Tessier, Father Jean

1840, March 19

Date of Birth:  1758, June 20

May 5, 1840

No Memorial Card is Available

I have the unhappiness of announcing to you the death of one of our veterans, Father Jean Tessier, dead at Baltimore last March 19th at the age of eighty-two. He was born in 1758 on June 20th, at Chapelle-Blanche in the Diocese of Angers. He made his theological studies at Angers, and after his studies became Professor of Philosophy. At length he came to the Solitude in order to dedicate himself to the work of the Society.  After Solitude he was sent to the Seminary of Viviers, where for several years he taught Theology. At the time of the [French] revolution he was sent to Baltimore to participate in the opening of the seminary there. From that time on he remained there and successively was professor and superior. Obliged by ill health to resign as Superior ten years ago, he spent the rest of his life in retirement, in prayer, and in works of charity. Over a span of thirty years he asked, through the intercession of St. Joseph, for the grace of a happy death, and ardently hoped to die on the feast-day of that holy patriarch.  And, as you can see from the date of his death – March 19th – he had his prayer granted.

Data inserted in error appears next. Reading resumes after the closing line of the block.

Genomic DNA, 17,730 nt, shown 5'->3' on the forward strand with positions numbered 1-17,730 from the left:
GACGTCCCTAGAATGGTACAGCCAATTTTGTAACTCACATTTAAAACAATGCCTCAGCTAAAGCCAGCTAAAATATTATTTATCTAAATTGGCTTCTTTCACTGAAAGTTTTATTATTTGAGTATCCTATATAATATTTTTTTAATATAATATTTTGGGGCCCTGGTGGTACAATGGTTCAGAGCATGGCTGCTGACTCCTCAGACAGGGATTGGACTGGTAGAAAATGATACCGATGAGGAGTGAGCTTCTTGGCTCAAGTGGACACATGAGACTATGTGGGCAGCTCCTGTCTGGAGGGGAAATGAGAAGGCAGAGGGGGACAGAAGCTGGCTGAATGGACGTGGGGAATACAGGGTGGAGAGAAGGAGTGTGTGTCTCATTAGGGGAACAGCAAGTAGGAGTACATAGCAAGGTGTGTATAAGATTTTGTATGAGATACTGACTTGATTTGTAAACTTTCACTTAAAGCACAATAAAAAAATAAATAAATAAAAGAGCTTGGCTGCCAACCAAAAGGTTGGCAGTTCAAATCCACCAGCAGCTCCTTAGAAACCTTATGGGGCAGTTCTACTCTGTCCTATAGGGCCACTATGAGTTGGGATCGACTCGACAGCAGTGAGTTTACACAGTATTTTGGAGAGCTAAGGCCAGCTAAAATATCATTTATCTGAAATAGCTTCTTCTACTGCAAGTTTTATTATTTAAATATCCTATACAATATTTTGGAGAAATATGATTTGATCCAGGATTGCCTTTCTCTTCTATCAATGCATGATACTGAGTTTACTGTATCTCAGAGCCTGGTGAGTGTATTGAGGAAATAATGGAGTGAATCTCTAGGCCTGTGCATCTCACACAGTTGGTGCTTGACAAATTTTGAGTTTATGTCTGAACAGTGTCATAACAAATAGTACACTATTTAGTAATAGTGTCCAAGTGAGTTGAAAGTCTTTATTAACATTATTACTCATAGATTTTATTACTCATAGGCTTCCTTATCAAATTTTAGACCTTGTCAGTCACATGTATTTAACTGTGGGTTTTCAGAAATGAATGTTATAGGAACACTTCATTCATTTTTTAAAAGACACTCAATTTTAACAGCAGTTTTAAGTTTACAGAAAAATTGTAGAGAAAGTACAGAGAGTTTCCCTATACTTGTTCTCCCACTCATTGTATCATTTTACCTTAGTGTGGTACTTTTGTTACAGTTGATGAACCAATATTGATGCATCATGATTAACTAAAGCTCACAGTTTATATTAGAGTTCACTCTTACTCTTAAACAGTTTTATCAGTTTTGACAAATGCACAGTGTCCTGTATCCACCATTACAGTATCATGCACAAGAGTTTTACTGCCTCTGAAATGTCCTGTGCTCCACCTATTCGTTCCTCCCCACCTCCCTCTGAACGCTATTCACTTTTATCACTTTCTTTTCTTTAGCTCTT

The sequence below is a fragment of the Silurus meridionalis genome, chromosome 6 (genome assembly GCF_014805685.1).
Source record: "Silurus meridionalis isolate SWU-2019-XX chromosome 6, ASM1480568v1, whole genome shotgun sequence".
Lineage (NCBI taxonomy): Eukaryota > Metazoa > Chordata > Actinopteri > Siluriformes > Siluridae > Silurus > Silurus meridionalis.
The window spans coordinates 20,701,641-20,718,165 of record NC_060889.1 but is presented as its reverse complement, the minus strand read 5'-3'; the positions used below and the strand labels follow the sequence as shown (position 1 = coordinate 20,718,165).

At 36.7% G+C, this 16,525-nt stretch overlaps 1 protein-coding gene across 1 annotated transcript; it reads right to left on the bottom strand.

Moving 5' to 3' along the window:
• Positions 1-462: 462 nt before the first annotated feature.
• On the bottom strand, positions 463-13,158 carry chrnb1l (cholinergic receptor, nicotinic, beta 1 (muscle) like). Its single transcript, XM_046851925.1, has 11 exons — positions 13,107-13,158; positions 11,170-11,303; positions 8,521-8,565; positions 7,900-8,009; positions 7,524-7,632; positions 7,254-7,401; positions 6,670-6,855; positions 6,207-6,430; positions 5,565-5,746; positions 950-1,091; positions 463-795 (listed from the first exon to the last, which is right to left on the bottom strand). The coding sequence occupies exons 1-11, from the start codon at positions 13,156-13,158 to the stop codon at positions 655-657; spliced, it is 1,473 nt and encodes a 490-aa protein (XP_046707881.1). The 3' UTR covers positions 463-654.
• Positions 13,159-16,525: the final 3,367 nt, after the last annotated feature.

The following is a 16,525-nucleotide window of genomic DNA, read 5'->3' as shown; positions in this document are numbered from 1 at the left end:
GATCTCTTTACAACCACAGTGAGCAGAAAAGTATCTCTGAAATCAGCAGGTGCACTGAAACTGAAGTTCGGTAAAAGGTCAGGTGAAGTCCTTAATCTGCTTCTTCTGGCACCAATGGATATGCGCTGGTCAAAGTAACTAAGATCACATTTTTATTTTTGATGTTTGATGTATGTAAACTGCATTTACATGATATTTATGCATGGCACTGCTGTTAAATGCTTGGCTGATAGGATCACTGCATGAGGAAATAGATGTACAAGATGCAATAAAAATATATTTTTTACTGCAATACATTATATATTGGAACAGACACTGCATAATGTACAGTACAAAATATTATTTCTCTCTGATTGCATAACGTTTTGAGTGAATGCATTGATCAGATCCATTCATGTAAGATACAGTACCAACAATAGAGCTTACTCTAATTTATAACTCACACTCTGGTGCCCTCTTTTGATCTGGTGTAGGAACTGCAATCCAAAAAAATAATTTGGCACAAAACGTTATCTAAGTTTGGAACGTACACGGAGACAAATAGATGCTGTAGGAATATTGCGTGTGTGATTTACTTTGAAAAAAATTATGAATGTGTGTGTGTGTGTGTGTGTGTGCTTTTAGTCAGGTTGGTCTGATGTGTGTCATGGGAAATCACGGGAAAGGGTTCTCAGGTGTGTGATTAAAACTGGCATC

I have been reminded that, like St. Joseph, he died in the arms of Jesus and Mary, fortified by all the sacraments of the Church, received while he was fu1ly conscious; he lost his power of speech only four hours before his death. His Grace, the Archbishop of Baltimore, wished to show his esteem by celebrating his funeral, a funeral attended by a throng of people who venerated him as a saint and watered his casket with their tears. In short, Father Tessier died as he had lived. During the twelve years that I had the benefit of living with him, I found admirable his piety, his kindness, his patience, his charity, his openness, his simplicity, his humility along with abilities beyond the ordinary and interests quite wide.  I do not hesitate in proposing him to the Society as a model of the spirit which must animate it and of the virtues we must all practice.  Moriatur anima mea morte justorum et fiant novissima mea hujus similia.  I recommend him to the prayers and remembrances customary in the Society.

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